Genetic counsellor – a healthcare professional trained in communicating and discussing the risk of inherited conditions.

Genetic counselling – a service provided by a specially-trained counsellor, giving information, support and advice about genetic conditions, such as an inherited risk of breast cancer. Genetic counselling aims to help patients understand their risk and make decisions about their care.

Gene fault – a change (mutation) within a gene that may disrupt its function and lead to disease. Breast cancer gene faults can lead to breast cancer.

Genetics clinic – a clinic that specialises in providing assessment and care for women at risk of a genetic condition, such as an inherited risk of breast cancer. Women at high risk of breast cancer usually receive care at a genetics clinic.

Genetic condition – an illness related to a particular gene a person has inherited. Breast cancer that is linked to an inherited faulty gene is a genetic condition.

Genetic tests – tests of a person’s DNA to see whether they have particular faults in genes that might be linked to an illness (or risk of developing an illness), such as an increased risk of breast cancer.

Glioma – a particular type of tumour that starts in the brain or spine. (Not all brain or spine tumours are glioma.)

Healthier lifestyle – this can include maintaining a healthy weight, having a healthy diet, being regularly physically active and limiting alcoholic drinks.

Healthy weight – for women, a body mass index between 18.5 and 24.9, or a waist circumference below 32 inches (80cm). See nhs.uk for more information.

Heart disease – condition of the heart. Can lead to problems such as angina or heart attack.

High risk – having a lifetime risk of developing breast cancer of at least 30%. This is much higher than the average woman’s risk in the UK.

This group includes known BRCA1, BRCA2 and TP53 mutations and rare conditions that carry an increased risk of breast cancer such as Peutz-Jegher syndrome (STK11), Cowden (PTEN) and familial diffuse gastric cancer (E-Cadherin).

Hormone therapy – drugs that can help prevent and treat breast cancer by stopping the natural hormone oestrogen from encouraging some breast cancers to grow.

Inherited – passed down from a parent (or both parents) to a child. In the case of breast cancer, an increased risk of breast cancer can by passed to a child through gene faults.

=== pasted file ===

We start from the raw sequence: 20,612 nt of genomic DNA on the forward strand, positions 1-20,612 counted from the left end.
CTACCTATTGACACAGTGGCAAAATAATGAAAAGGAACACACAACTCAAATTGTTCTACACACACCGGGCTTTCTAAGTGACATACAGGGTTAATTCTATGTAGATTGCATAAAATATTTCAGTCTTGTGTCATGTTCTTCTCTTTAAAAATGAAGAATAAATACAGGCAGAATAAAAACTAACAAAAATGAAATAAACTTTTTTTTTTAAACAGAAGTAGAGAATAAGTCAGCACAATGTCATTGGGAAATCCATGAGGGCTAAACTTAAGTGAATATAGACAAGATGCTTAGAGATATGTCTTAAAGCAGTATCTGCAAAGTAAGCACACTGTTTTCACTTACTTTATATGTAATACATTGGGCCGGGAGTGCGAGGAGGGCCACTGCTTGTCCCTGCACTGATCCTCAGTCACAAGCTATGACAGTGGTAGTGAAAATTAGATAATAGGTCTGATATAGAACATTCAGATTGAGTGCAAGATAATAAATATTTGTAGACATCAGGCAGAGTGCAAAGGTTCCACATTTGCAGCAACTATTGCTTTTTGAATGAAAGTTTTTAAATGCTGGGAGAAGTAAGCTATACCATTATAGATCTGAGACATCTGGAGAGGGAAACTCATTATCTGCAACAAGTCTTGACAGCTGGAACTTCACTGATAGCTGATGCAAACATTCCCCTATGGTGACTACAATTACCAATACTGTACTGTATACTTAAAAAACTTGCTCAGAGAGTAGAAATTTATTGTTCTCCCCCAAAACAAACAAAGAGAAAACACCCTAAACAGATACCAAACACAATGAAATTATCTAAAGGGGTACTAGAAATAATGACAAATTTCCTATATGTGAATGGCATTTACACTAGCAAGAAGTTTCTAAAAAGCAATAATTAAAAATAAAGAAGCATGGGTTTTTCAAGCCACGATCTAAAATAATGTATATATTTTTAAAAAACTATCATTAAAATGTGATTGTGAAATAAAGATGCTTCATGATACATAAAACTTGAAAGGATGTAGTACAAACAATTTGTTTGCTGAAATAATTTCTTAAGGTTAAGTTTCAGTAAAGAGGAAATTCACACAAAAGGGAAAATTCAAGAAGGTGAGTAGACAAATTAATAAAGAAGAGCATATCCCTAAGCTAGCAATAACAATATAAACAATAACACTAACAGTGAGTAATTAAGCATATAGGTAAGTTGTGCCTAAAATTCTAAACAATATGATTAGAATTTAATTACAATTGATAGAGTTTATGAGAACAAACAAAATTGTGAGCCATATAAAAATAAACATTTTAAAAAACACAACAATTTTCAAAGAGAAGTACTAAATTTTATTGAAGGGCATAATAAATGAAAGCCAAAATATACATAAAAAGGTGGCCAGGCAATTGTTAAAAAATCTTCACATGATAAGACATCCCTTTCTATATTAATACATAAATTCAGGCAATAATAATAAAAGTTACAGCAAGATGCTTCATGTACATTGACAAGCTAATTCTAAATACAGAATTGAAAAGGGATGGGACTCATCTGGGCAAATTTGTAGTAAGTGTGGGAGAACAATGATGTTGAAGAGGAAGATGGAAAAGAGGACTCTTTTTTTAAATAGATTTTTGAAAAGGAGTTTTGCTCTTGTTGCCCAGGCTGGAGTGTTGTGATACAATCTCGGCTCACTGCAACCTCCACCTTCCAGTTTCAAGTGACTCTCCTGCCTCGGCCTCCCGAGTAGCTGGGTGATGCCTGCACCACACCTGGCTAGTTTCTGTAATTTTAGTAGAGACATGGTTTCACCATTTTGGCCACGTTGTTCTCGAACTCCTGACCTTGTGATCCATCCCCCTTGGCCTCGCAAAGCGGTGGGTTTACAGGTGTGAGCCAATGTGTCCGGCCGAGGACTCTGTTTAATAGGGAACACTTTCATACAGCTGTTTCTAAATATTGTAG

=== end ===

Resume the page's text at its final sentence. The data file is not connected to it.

In vitro fertilisation / IVF – a process by which an egg is fertilised outside the body. IVF is commonly used to help treat some types of infertility.

Keyhole surgery – also known as laparoscopy. A surgical procedure that allows a surgeon to access the inside of the body through small cuts in the skin. This can reduce scarring and allow a shorter hospital stay and faster recovery.

Li-Fraumeni syndrome – a rare disorder that increases the chance of developing several types of unusual cancers, especially some occurring in children and young adults; it is associated with mutations in the TP53 gene, which is known to be linked to breast cancer.

Lymphoedema – long-term swelling in the tissues, which can occur in the arm or upper body after breast cancer surgery or radiotherapy. It is caused by a build-up of extra fluid.

Mammogram / mammography – a procedure using x-rays with a low amount of radiation to produce an image of the inside of the breast. Used to look for unusual areas in the breast that could be a sign of breast cancer.

Mastectomy – surgical removal of virtually all breast tissue from one or both breasts.

Menopause – the change when a woman stops having a regular menstrual cycle (periods). Usually occurs in a woman’s early fifties.

Milk ducts – tubes in the breast that link the milk glands to the nipple. In breastfeeding women, they carry milk to the nipple.

Milk glands – areas within the breast that can make milk.

Moderate risk – having a lifetime risk of developing breast cancer of at least 17% but less than 30%. This is higher than the average woman’s risk in the UK.

Mental health conditions – these conditions affect the way we think, feel or behave, eg anxiety or depression.

MRI – magnetic resonance imaging. A scan using radio waves and a magnetic field to create images of the inside of the body. Can be used to look for an unusual area in the breast that could be a sign of breast cancer.

Musculoskeletal conditions – conditions that cause aches, pains or damage in the muscles, joints or bones.

Mutation – change or fault in a gene; this could have no effect or could lead to disease developing.

Near population risk – having a lifetime risk of developing breast cancer that is about the average for woman in the UK (up to 17%).

Non-paternity – instance where a father is found not to be the natural father of a child (they are not a blood relative and therefore not genetically related to their child).

Obese – having a much higher amount of body fat than is healthy. For women, this means a body mass index of over 30, or a waist circumference over 35 inches (88cm). See nhs.uk for more information.

Oestrogen – a hormone naturally produced by the body that plays a role in the female reproductive system. Oestrogen can encourage some types of breast cancer to grow.

Oestrogen receptor – a protein on the surface of some cells that allows oestrogen to attach to the cells and signal to them.